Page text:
By Sadie Robinson
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Hillsborough inquests told victim appeared alive

This article is over 8 years, 10 months old
Issue 2461
Hillsborough memorial

Hillsborough memorial (Pic: Edmund Gall / Flickr)

A 16 year old victim of the Hillsborough football disaster appeared alive after the crush, an inquest has heard.

Inquests into the deaths of 96 Liverpool fans who died as a result of the 1989 disaster are continuing.

Nick Hewitt and his 17 year old brother Carl were caught in the crush in pen 3.

Fan Peter Finnegan carried a casualty thought to be Nick on a hoarding away from the goal area.

He told the court, “I thought to myself, ‘Who said this person is dead?’. When I looked at him, I could see his eyes and he didn’t appear to me as though they were dilated.”

Former police officer Paul Marsden also helped carry Nick and said he thought Nick was alive when he was put on the hoarding.

He said, “I thought he made a noise, like a moan, like a moan of discomfort, when we started running across the pitch.”

He agreed that he could have made a mistake.

Fan David Martland helped carry Nick. He said, “He wasn’t like the other bodies around us. There wasn’t a mark on him.

“He was just staring at us, just, you know, like a cry for help.”

Former police constable Steven Hirst saw Carl on the pitch and said he was “totally confident” that Carl had died.


The jury heard evidence relating to 34 year old victim Vincent Fitzsimmons, who was in pen 3, on Friday of last week.

Former police constable Richard Shimwell gave first aid to a man thought to be Vincent. He told the court he didn’t hear a heartbeat and thought Vincent was dead.

Liverpool fan Stephen Mitton helped carry Vincent to the stadium gym and said he saw no sign of life.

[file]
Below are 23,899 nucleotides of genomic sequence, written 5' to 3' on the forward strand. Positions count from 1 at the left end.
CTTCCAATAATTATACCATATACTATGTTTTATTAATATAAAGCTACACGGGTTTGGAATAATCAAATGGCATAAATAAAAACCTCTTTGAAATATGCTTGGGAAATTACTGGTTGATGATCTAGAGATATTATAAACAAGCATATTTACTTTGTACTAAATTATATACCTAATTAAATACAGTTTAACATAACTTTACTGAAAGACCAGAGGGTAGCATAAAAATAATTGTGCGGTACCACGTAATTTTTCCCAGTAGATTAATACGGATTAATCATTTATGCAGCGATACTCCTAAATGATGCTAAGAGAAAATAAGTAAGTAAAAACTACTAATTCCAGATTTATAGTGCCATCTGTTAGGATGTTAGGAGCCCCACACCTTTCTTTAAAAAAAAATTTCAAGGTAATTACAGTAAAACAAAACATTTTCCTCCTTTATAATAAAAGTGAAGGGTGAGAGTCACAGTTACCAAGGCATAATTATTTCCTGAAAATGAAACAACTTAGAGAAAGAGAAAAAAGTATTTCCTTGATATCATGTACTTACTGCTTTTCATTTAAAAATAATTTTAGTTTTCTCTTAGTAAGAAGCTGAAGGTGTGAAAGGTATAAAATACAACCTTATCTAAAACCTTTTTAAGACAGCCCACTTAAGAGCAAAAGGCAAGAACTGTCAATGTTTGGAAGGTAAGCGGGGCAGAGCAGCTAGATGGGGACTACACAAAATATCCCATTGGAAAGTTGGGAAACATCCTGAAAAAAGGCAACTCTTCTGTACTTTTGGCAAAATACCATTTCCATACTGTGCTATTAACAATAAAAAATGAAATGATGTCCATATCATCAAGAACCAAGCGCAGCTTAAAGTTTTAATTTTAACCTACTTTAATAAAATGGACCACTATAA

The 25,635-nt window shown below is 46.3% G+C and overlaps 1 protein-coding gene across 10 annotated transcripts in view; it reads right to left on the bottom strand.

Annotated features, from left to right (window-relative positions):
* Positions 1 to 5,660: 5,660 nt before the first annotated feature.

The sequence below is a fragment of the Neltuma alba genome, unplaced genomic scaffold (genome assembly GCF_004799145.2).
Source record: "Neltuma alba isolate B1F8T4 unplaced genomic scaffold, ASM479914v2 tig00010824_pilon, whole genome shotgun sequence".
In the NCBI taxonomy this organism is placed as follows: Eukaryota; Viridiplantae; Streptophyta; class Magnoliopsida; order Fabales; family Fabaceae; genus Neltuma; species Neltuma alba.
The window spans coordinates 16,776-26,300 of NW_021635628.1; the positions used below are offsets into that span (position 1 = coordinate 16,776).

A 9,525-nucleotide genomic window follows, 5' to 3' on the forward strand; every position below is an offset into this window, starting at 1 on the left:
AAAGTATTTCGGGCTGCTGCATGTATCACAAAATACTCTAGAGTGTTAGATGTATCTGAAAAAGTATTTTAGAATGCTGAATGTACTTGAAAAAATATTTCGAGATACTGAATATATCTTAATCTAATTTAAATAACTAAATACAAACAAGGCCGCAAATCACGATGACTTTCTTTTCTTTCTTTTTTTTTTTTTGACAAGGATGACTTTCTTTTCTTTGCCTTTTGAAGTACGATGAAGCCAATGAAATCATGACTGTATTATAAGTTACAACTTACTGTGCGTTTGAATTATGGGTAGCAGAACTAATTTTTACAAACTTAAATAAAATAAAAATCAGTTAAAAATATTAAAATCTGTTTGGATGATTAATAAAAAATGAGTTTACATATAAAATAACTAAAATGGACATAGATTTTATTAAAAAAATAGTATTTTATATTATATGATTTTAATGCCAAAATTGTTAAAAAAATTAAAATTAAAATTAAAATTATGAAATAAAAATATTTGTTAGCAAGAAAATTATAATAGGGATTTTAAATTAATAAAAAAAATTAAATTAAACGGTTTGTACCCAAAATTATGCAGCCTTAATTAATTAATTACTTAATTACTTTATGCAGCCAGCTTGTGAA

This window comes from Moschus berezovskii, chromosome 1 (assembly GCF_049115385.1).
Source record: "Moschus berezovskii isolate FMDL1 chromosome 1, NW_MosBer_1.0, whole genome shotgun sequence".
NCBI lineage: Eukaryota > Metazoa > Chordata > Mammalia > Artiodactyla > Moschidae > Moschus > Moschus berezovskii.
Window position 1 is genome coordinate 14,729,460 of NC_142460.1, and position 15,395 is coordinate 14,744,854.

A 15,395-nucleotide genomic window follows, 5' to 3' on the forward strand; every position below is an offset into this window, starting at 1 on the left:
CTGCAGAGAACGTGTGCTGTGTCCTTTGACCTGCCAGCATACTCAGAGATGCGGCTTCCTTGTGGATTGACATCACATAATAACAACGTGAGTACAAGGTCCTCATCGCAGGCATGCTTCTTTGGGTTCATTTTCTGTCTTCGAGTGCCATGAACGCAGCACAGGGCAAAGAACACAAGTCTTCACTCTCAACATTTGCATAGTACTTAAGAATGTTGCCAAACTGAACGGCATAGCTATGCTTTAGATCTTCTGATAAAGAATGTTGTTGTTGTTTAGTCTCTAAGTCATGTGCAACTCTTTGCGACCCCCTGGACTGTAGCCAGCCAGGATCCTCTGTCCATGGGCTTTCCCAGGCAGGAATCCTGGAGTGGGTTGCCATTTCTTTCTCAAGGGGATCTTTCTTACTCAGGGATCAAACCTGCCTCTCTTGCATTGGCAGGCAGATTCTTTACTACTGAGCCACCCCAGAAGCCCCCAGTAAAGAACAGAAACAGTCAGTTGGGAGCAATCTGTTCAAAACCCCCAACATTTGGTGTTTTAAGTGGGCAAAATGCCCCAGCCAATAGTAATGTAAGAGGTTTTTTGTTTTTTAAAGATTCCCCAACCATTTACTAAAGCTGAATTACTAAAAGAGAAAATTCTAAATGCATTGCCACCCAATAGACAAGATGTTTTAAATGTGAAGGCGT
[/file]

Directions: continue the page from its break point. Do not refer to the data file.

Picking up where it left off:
He added, “I think there was police just stood outside the gymnasium. I couldn’t understand why they were just stood there.”

Fifteen year old victim Kevin Williams was placed on the pitch near Vincent while Stephen stood with him. Stephen told the court, “I remember looking across at the young lad from where I was stood. To me, his face looked different from the other dead people.

“It just looked as though he had a bit of colour in him.”

The jury heard more evidence about Colin Ashcroft and 20 year old victim Gordon Rodney Horn on Tuesday of last week.

Christopher Rigby, a consultant surgeon, attended the match at Hillsborough and helped casualties.

The court saw footage showing Christopher giving chest compressions to Colin at around 3.20pm.

He confirmed that it would have been easy to make mistakes on the day as crush injuries can lead to the appearance of lack of pulse and breathing.

Gordon was caught in the crush in pen 4. Former police constable Adrian Agar helped carry him from the pitch afterwards. He said, “He was extremely pale, there was no signs of life.”

Agar said he had “no doubt” that Gordon was dead and confirmed he saw no one check for signs of life. Former officer Timothy Southwell also confirmed that he didn’t see any checks for signs of life.

Liverpool fan Gary Williams-Verrall said he “assumed he was unconscious” but performed no checks on him.

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